• Joyce McNamara says:

      I am a Medical Assistant having graduated from a CAAHEP accredited program. Upon graduation , entered Nursing School and became licensed by the State of Illinois as a Registered Nurse. I am currently Program Director of a CAAHEP accredited Program. Is there a correct way to academically represent the Medical Assisting designation along with the RN and advanced degree M.Ed?

    • Thank you for your questions.

      If you took and passed the CMA (AAMA) Certification Examination, and you have kept your CMA (AAMA) credential current by recertifying by either the continuing education or retesting methods, you are permitted to use the CMA (AAMA) professionally. In your case, this would be in your role as the program director of a CAAHEP-accredited medical assisting program.

      I hope this is helpful. If I have not fully understood your question, please let me know and I will respond again.

      Donald A. Balasa, JD, MBA
      Executive Director, Legal Counsel

      American Association of Medical Assistants
      Ph: 800/228-2262 | Fax: 312/899-1259 | http://www.aama-ntl.org

      Visit us on Facebook! http://www.aama-ntl.org/facebook

      The CMA (AAMA): Health Care’s Most Versatile Professional

  8. Lakesha Nash, CMA (AAMA) says:

    I am someone that has graduated with my Associate of Applied Science in Medical Assisting. My question is would it be acceptable for a graduate to use “AAS-MA” or some variation? This would hopefully eliminate the comfusion between M.A.from the associate degree. What is suggested for our extern students to use when charting from a legal stand point?

    • Thank you for your question. I will have to do further research on this.

      Initially, I would recommend against using an “AAS-MA” initialism or something similar.

      I will e-mail you September 28, when I return from the AAMA Annual Conference.

      Donald A. Balasa, JD, MBA
      Executive Director, Legal Counsel

      American Association of Medical Assistants
      Ph: 800/228-2262 | Fax: 312/899-1259 | http://www.aama-ntl.org

      Visit us on Facebook! http://www.aama-ntl.org/facebook

      The CMA (AAMA): Health Care’s Most Versatile Professional

  9. Marie says:

    I recently completed the Medical Assistant Certification Exam. Prior to this, I graduated from an accredited college as a Medical Assistant and I have always used the initals MA after my name. I will now use CMA after my name. These earlier comments that I have read through are comical at best. To have such “educated” people on here discouraging Medical Assistants from using MA after their name is ludacris. When you graduate from college as an Medical Assistant, you are an MA or Medical Assistant, the “C” is what distinguishes the certification of course. This is a prime example of just how uneducated some are. One comment states that this MA initalism did an “injustice” to those who ” did the work” to complete a Master’s Degree. This is then insinuating that a Medical Assistant does not work to graduate as every one else? How incredibly sad that this is the view of some of you–you should be ashamed of yourselves.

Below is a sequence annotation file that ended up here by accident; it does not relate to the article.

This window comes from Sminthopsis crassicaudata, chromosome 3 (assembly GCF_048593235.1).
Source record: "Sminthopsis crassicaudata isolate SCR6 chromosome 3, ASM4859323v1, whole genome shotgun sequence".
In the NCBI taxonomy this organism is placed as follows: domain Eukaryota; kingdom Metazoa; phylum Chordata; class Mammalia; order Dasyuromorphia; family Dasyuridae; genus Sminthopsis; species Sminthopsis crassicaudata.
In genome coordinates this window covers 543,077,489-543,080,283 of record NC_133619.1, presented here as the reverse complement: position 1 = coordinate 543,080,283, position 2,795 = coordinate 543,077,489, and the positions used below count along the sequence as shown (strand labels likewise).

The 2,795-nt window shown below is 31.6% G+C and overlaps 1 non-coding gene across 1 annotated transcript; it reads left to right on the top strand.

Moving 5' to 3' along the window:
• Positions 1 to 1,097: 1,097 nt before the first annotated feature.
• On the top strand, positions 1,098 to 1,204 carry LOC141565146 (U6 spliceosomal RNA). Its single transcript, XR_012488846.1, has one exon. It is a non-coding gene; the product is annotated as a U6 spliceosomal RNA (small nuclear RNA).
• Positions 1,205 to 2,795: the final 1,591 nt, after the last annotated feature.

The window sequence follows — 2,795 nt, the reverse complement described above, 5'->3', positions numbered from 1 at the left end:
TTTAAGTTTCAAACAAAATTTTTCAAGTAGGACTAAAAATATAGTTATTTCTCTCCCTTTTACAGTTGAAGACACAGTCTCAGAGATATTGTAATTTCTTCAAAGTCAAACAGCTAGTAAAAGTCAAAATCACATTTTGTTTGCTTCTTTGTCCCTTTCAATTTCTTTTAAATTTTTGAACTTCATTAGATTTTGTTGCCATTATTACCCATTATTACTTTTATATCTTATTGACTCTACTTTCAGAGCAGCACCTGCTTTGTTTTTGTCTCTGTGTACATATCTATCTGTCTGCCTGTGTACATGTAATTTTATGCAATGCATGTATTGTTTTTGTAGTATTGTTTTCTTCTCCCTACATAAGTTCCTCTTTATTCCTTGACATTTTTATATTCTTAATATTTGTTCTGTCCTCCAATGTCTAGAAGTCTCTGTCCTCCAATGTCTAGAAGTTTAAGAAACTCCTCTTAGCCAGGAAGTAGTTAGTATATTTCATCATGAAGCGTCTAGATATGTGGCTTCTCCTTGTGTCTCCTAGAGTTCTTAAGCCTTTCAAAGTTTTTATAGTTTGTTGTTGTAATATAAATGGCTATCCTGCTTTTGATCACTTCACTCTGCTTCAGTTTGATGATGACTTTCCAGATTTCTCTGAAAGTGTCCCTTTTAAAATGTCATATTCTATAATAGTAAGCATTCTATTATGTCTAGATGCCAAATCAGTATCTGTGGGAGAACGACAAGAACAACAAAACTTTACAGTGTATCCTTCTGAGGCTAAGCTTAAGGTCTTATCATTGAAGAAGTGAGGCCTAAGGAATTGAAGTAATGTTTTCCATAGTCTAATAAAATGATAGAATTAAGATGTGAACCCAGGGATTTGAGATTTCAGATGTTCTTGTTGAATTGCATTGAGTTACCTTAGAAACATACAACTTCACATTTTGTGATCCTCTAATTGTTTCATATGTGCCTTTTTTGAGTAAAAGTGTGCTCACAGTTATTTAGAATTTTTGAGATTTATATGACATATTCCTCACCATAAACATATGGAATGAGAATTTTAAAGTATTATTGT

When you go to your PCP for a cold who exactly do you think the employee is taking your vitals when you enter the office? Are you not smart enough to realize that if there is an MA behind this person’s name, this is a Medical Assistant and does not stand for a Master’s Degree?
    You should educate yourselves further before posting such pompus nonsense.

  10. Chris Degenhardt says:

    I am an instructor at a CAAHEP college,nine years, and have always taught students to use “SMA” after documenting procedures and told them they would use this during their externships. After reading all the above postings, pro and con, what is the consensus? I would think if an office having extern students needs to go back and review who did a procedure; venipuncture, injection, or prep instructions, using “SMA” would easily help identify the person. Students are not in offices long enough for people to remember who it was working in the office.
    What are your legal thoughts on this? I want to be teaching the correct way.
    Thank you.

    • Thank you for your question. I am happy to respond.

      Because there are several medical assisting credentials, and therefore possible confusion, I would counsel against using the “SMA” initialism. It would be preferable to use abbreviations of each of these words. Using “CMA” does not violate any laws, to my knowledge. However, I believe the best approach would be to avoid these three letters when referring to medical assisting students.

      I hope this is helpful to some extent, Chris.

      Don

      • Sherry says:

        Hello:
        I have all medical assistants, even students, initial everything they do in the chart. All procedures, chart notes, medication etc. are initialed. Then, I have an original signature log that holds the medical assistant (or student) full signature and their initials with the date. This way, we can always look back and see exactly who that person was. In the event of an audit or law suit, you may need to provide that persons information. If you simply use SMA, how will you ever know who actually signed the procedure or chart? Just a thought for you all. Sherry

  11. Sherry says:

    Using CMA may not violate any laws, but it does misrepresent the person as certified. Bad choice, If you ask me. : )

  12. medicos99 says:

    I’ve noticed that MA is used as a title on articles in “CMA Today”. Doesn’t that send a mixed message that “MA” is an acceptable initial for medical assistants who are not certified?

  13. Thank you for your question. We never use the initialism “MA” to represent “medical assistant.” We use “MA” only if it is intended to indicate a Master of Arts degree.